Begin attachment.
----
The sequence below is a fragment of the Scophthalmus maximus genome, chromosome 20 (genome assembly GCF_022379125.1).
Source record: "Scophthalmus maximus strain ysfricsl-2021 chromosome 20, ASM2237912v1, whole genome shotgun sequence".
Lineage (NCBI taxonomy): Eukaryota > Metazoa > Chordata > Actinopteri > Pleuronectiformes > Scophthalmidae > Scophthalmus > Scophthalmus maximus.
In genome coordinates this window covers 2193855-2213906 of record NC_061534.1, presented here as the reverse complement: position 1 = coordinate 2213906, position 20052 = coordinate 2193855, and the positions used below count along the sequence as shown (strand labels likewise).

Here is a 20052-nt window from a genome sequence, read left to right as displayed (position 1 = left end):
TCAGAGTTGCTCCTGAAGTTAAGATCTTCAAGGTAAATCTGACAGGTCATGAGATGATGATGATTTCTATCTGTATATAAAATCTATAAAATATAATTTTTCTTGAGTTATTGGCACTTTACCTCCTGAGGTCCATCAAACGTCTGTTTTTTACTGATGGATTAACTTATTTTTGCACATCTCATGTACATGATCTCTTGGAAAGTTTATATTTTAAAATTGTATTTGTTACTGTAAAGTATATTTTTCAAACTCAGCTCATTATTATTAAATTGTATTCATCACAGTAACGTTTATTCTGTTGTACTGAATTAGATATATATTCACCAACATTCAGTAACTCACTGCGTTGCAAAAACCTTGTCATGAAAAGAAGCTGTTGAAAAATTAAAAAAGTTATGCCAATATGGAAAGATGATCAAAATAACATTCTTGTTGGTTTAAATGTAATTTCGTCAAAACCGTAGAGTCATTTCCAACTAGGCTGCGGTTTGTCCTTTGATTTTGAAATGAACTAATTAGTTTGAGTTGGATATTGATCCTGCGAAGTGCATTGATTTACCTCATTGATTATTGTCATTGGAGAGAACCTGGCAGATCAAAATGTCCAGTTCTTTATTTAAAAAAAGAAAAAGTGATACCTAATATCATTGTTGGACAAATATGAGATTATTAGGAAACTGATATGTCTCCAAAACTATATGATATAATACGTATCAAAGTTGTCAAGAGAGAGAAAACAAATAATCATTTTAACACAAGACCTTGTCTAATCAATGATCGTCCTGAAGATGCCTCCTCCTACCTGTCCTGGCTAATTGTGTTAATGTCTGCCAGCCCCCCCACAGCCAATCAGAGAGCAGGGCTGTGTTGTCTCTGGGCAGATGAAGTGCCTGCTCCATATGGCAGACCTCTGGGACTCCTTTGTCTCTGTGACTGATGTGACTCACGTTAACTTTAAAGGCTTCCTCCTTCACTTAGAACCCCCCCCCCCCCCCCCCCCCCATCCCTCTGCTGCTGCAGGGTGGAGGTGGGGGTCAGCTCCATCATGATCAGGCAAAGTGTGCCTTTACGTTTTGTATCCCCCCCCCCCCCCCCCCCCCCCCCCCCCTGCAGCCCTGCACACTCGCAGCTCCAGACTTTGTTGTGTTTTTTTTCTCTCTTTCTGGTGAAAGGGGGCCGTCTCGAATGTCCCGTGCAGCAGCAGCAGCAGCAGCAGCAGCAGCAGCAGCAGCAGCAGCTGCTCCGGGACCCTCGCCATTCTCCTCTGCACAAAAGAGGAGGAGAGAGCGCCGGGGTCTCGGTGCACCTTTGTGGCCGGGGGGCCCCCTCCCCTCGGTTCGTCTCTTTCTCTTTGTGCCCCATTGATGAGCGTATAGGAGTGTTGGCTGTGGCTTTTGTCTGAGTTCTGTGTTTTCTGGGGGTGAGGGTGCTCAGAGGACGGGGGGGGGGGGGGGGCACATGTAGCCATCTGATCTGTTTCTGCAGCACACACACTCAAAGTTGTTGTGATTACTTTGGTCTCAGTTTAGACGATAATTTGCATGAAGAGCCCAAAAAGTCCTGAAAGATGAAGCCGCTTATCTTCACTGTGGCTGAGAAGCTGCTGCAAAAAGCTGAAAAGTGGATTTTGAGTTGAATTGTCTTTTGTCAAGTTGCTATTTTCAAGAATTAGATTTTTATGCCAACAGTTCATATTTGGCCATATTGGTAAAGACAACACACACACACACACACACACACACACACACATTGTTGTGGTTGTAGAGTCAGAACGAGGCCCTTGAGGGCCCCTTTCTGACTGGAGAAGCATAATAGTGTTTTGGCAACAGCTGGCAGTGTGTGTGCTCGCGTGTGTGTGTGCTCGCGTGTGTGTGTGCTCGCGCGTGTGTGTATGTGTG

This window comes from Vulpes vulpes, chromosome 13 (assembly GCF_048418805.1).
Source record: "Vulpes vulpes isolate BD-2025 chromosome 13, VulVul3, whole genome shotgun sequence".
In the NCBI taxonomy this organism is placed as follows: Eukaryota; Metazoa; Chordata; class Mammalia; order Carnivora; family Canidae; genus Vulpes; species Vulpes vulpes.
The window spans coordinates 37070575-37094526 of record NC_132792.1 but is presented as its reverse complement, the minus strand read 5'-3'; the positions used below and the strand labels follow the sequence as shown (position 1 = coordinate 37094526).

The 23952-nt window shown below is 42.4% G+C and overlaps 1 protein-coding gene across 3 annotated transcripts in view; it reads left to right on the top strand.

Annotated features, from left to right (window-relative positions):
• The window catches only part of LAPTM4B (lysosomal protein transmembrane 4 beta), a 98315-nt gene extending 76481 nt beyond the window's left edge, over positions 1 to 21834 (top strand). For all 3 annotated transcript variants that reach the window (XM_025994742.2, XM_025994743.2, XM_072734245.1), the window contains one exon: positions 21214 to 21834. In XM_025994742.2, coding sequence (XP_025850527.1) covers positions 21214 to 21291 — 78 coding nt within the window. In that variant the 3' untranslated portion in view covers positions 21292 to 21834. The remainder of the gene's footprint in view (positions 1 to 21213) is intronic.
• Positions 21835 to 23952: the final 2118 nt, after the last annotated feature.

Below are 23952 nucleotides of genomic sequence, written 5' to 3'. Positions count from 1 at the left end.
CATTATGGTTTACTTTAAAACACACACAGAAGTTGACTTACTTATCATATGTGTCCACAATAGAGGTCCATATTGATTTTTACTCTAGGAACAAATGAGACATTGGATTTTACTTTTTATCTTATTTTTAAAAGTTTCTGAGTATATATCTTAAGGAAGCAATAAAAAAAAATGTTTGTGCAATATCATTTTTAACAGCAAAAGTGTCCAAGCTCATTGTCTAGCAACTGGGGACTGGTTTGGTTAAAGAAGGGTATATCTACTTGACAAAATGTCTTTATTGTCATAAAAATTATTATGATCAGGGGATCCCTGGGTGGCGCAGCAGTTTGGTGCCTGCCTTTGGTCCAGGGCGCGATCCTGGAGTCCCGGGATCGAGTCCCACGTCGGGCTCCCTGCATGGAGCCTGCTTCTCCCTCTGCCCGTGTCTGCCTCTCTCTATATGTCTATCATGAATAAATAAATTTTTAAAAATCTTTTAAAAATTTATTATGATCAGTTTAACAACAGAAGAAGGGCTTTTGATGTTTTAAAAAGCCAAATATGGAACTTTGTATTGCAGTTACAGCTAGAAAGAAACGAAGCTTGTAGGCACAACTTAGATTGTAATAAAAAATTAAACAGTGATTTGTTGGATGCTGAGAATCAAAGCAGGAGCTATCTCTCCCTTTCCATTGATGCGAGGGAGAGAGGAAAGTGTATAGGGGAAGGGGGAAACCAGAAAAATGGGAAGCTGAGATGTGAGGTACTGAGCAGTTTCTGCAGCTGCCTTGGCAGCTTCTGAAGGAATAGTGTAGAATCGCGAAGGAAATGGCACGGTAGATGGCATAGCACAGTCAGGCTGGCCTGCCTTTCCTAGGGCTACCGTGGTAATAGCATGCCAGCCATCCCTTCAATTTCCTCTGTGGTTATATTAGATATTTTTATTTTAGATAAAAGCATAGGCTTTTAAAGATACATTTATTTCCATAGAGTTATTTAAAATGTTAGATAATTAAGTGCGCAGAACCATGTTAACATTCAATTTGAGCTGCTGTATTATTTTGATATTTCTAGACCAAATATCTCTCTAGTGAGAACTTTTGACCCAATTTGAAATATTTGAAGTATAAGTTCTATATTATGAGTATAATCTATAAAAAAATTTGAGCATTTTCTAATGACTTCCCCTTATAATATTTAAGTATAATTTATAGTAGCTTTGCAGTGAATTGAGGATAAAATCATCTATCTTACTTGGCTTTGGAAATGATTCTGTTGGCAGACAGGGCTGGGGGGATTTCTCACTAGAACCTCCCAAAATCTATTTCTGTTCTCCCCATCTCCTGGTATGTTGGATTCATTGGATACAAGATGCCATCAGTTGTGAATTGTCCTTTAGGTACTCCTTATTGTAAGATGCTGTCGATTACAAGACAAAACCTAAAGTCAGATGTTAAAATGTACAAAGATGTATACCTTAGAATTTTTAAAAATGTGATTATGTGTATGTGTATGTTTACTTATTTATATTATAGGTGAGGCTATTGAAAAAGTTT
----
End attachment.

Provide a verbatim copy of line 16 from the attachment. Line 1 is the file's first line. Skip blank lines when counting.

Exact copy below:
CATTATGGTTTACTTTAAAACACACACAGAAGTTGACTTACTTATCATATGTGTCCACAATAGAGGTCCATATTGATTTTTACTCTAGGAACAAATGAGACATTGGATTTTACTTTTTATCTTATTTTTAAAAGTTTCTGAGTATATATCTTAAGGAAGCAATAAAAAAAAATGTTTGTGCAATATCATTTTTAACAGCAAAAGTGTCCAAGCTCATTGTCTAGCAACTGGGGACTGGTTTGGTTAAAGAAGGGTATATCTACTTGACAAAATGTCTTTATTGTCATAAAAATTATTATGATCAGGGGATCCCTGGGTGGCGCAGCAGTTTGGTGCCTGCCTTTGGTCCAGGGCGCGATCCTGGAGTCCCGGGATCGAGTCCCACGTCGGGCTCCCTGCATGGAGCCTGCTTCTCCCTCTGCCCGTGTCTGCCTCTCTCTATATGTCTATCATGAATAAATAAATTTTTAAAAATCTTTTAAAAATTTATTATGATCAGTTTAACAACAGAAGAAGGGCTTTTGATGTTTTAAAAAGCCAAATATGGAACTTTGTATTGCAGTTACAGCTAGAAAGAAACGAAGCTTGTAGGCACAACTTAGATTGTAATAAAAAATTAAACAGTGATTTGTTGGATGCTGAGAATCAAAGCAGGAGCTATCTCTCCCTTTCCATTGATGCGAGGGAGAGAGGAAAGTGTATAGGGGAAGGGGGAAACCAGAAAAATGGGAAGCTGAGATGTGAGGTACTGAGCAGTTTCTGCAGCTGCCTTGGCAGCTTCTGAAGGAATAGTGTAGAATCGCGAAGGAAATGGCACGGTAGATGGCATAGCACAGTCAGGCTGGCCTGCCTTTCCTAGGGCTACCGTGGTAATAGCATGCCAGCCATCCCTTCAATTTCCTCTGTGGTTATATTAGATATTTTTATTTTAGATAAAAGCATAGGCTTTTAAAGATACATTTATTTCCATAGAGTTATTTAAAATGTTAGATAATTAAGTGCGCAGAACCATGTTAACATTCAATTTGAGCTGCTGTATTATTTTGATATTTCTAGACCAAATATCTCTCTAGTGAGAACTTTTGACCCAATTTGAAATATTTGAAGTATAAGTTCTATATTATGAGTATAATCTATAAAAAAATTTGAGCATTTTCTAATGACTTCCCCTTATAATATTTAAGTATAATTTATAGTAGCTTTGCAGTGAATTGAGGATAAAATCATCTATCTTACTTGGCTTTGGAAATGATTCTGTTGGCAGACAGGGCTGGGGGGATTTCTCACTAGAACCTCCCAAAATCTATTTCTGTTCTCCCCATCTCCTGGTATGTTGGATTCATTGGATACAAGATGCCATCAGTTGTGAATTGTCCTTTAGGTACTCCTTATTGTAAGATGCTGTCGATTACAAGACAAAACCTAAAGTCAGATGTTAAAATGTACAAAGATGTATACCTTAGAATTTTTAAAAATGTGATTATGTGTATGTGTATGTTTACTTATTTATATTATAGGTGAGGCTATTGAAAAAGTTT